All the recent Google algorithm updates — Panda, Penguin, Hummingbird — have turned what were once widely practiced SEO beliefs into myths. For instance, guest blog posting used to be a popular way to get quality links, but Google recently “stuck a fork” in the practice and proclaimed it “done.”
So what are the most common SEO myths and misconceptions today? We queried the SEO and online-marketing communities for their top picks and best practices in this post-Panda/Penguin world.
Myth 1: Link Building is Dead
“All the Google penalty propaganda and prevalence of spammy link building has led some people to decry the fine art of link building, claiming that pushing to gain links to improve your rankings will land you in hot water with Google,” says Evan Pryce, head of SEO at SUSO.
“In reality, you’re never going to compete in a competitive industry without some element of link building,” Pryce says. “The risks have certainly increased if you don’t know what you’re doing, but smart and tactical link building from reputable websites is still the most effective way of improving your rankings and bringing in more traffic and revenue from organic search.”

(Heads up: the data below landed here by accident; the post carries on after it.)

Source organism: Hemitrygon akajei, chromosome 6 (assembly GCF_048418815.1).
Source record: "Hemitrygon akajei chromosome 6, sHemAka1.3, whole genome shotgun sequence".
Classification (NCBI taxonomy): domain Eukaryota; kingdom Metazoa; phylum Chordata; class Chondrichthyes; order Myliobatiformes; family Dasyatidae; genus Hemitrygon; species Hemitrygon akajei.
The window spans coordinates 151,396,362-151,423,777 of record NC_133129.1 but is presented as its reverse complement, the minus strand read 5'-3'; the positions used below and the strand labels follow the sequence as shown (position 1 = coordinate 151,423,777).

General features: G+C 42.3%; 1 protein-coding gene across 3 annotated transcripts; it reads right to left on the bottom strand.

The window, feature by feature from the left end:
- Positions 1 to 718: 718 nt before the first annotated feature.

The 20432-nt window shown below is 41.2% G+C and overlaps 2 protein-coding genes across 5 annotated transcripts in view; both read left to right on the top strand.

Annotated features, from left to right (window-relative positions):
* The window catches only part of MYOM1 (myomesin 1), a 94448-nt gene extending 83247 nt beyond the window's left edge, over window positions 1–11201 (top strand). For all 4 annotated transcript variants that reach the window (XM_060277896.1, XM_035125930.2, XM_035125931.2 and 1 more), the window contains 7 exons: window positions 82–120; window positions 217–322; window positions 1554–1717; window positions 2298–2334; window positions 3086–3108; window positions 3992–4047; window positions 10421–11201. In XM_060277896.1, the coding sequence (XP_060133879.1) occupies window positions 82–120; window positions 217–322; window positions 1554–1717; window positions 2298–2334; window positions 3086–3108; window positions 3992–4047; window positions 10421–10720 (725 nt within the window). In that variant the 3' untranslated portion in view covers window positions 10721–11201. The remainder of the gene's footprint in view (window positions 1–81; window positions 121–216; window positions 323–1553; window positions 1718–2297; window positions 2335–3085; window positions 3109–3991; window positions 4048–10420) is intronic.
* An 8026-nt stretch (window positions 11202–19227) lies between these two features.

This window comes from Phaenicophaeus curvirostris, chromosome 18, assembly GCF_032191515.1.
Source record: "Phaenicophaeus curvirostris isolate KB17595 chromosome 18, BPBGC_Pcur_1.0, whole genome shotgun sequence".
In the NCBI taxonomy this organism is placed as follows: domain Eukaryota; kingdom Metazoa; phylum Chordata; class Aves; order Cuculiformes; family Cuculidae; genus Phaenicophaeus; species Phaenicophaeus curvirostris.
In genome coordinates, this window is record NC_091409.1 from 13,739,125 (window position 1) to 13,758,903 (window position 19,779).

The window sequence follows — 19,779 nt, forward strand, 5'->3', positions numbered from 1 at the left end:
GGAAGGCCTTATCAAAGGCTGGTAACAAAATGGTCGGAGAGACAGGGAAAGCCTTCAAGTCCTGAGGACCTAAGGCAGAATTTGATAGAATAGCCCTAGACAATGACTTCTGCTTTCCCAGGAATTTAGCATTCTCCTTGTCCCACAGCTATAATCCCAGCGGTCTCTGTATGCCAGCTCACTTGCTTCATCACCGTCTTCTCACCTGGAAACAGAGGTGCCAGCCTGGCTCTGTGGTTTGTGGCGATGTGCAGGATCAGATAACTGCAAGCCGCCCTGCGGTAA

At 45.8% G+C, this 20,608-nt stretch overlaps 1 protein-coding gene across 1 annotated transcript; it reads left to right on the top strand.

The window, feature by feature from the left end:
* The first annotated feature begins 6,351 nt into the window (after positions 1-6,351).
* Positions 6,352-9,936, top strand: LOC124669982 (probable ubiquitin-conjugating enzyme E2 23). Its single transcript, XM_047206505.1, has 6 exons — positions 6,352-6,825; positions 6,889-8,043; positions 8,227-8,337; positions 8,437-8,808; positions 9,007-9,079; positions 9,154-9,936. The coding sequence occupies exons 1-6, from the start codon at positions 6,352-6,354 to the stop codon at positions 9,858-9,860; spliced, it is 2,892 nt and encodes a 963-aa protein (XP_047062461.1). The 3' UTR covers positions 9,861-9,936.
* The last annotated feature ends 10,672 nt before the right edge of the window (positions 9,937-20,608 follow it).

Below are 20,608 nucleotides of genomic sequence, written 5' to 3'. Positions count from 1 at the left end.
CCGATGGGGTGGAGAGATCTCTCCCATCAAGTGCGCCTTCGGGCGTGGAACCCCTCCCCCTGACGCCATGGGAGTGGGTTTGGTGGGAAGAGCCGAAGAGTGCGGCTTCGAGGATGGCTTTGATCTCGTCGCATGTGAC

Pryce says companies should continue to look for link opportunities but also avoid anything that’s too obvious, such as mass directory submissions or low-quality guest posts on irrelevant, small-time blogs.
“The safest and most defensible link-building strategy is to go out and build relationships with influential industry figures. The links gained from nurtured relationships will be some of the best links you can get and won’t be easy for your competitors to replicate,” Pryce says.